becoming indebted to the United States, by bond or otherwise, shall
become insolvent, or where the estate of any deceased debtor in the
hands of executors or administrators shall be insufficient to pay
Page 92 U. S. 621
the debts due from the deceased, the debt due to the United
States shall be first satisfied, and the priority hereby
established shall be deemed to extend as well to cases in which a
debtor, not having sufficient property to pay all his debts, shall
make a voluntary assignment thereof, or in which the estate and
effects of an absconding, concealed, or absent debtor shall be
attached by process of law, as to the cases in which a legal act of
bankruptcy shall be committed."
It may be well to pause here and carefully analyze this section,
and consider the particulars of the category it defines, so far as
its provisions apply to the case in hand.
Those affected are persons "indebted to the United States."
This language is general, and it is without qualification.
The form of the indebtedness is immaterial.
It may be by simple contract, specialty, judgment, decree, or
otherwise by record. The debt may be legal or equitable, and have
been incurred in this country or abroad. A valid indebtedness is as
effectual in one form as another. No discrimination is made by the
The debtors may be joint or several, and principals or
Here, again, no distinction is made by the statute. All are
included. Beaston v. Bank of
12 Pet. 134; United
States v. Fisher,
2 Cranch 358.
There must be bankruptcy or else insolvency, as the latter is
defined by the statute and the authorities upon the subject.
As bankruptcy exists here, we need not look beyond that point in
this case. Congress had power to pass the act. 2 Cranch
6 U. S. 396
Where the language of a statute is transparent, and its meaning
clear, there is no room for the office of construction. There
should be no construction where there is nothing to construe.
United States v.
5 Wheat. 95; Cherokee
11 Wall. 621.
That the facts disclosed in the record bring the case within the
plain terms and meaning of the section in question seems to us,
viewing the subject from our standpoint, almost too clear to admit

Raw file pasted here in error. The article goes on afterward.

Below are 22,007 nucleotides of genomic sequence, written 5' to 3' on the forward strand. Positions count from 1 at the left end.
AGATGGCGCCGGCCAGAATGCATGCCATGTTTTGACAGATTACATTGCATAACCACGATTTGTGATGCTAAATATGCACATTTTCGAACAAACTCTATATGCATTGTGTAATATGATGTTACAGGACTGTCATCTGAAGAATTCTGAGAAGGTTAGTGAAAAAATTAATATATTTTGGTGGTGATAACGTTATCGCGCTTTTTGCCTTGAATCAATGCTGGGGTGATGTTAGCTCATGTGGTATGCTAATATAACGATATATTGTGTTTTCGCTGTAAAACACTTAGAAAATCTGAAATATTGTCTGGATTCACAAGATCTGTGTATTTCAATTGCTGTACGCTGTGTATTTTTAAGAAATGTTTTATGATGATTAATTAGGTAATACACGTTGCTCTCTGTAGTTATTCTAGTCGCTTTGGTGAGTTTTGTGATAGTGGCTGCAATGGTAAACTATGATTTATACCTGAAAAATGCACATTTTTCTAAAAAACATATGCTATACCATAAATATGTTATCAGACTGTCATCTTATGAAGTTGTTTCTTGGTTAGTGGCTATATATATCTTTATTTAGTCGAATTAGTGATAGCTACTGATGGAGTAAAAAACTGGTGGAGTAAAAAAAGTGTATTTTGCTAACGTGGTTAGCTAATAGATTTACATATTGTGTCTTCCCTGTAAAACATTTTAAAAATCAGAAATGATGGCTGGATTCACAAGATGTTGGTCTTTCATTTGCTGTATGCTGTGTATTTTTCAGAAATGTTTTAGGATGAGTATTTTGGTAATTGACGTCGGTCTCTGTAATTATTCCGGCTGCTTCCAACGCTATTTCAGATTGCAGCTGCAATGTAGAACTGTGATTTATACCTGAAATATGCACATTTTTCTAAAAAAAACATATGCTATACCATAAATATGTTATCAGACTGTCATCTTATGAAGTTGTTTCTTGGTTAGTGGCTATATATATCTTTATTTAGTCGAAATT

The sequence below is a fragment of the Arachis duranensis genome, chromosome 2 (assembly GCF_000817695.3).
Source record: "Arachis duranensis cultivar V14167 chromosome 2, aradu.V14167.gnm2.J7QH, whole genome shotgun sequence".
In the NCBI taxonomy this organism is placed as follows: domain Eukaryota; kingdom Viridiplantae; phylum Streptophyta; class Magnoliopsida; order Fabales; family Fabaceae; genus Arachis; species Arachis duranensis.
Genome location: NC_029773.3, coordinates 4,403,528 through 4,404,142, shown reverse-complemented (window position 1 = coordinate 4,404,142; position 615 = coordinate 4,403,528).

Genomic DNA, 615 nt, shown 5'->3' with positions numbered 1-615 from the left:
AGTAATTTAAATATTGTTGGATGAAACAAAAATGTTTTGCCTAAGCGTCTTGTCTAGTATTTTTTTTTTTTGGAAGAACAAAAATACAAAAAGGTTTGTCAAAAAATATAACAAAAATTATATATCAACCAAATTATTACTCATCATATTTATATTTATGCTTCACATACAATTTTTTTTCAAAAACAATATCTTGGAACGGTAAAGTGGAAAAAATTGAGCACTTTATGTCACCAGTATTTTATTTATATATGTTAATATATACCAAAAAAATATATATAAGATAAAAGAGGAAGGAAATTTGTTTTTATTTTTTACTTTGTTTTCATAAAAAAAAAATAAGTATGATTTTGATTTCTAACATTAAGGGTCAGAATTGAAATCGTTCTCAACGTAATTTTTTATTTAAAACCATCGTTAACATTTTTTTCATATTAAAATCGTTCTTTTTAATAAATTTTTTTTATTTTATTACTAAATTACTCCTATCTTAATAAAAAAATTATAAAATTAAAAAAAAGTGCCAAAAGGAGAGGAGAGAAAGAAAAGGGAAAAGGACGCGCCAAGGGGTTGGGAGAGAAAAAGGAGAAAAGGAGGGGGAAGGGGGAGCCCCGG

of serious controversy. Affirmative discussion under such
circumstances is not unlike argument in support of
Page 92 U. S. 622
a self-evident truth. The logic may mislead or confuse. It
cannot strengthen the preexisting conviction. 11 Wall. 78 U. S.
The statute must prevail unless its effect shall be overcome by
the considerations to which our attention has been called by the
learned counsel for the appellant. They have argued their
contentions with a wealth of learning and ability commensurate with
the importance of the case.
We shall respond to their propositions without restating
The United States are in no wise bound by the Bankrupt Act. The
clause above quoted is in pari materia
with the several
acts giving priority of payment to the United States, and was
doubtless put in to recognize and reaffirm the rights which those
statutes give and to exclude the possibility of a different
conclusion. That the claim of the United States was not proved in
the bankruptcy proceedings in question is therefore quite
immaterial in this case. United States v.
20 Wall. 251; Harrison v.
5 Cranch 289.
The case presented is that of a trust fund, a trustee holding
and a cestui que trust
claiming it. This gave the circuit
court original and plenary jurisdiction. That the fund arose and
the trustee was appointed under the Bankrupt Act did not affect the
right of the United States to pursue both by the exercise of the
jurisdiction invoked. The same remedies are applicable as if the
fund had arisen and the trustee had been appointed in any other
way. 12 Pet. supra; 15 U. S.
2 Wheat. 425.
The United States were under no obligation to pursue the
partnership effects of Cooke, McCulloch & Co. before filing
this bill. The bankruptcy of the American partners dissolved the
firm of Cooke, McCulloch & Co., not only as to themselves, but
also, inter se,
as to the solvent partners. In analogy to
the proceeding at law, where there are joint debtors and one is
beyond the reach of the process of the court, and equity has
jurisdiction, a decree may be taken against the other for the whole
amount due. Darwent v. Walton,
2 Atk. 510. In
5 How. 127, this Court held that the creditor
of a partnership may proceed at law against the surviving partner,
or go in the first instance into equity against the representatives
of the deceased partner, and that it was not necessary for him
Page 92 U. S. 623
to exhaust his remedy at law against the surviving partner
before proceeding in equity against the estate of the deceased. The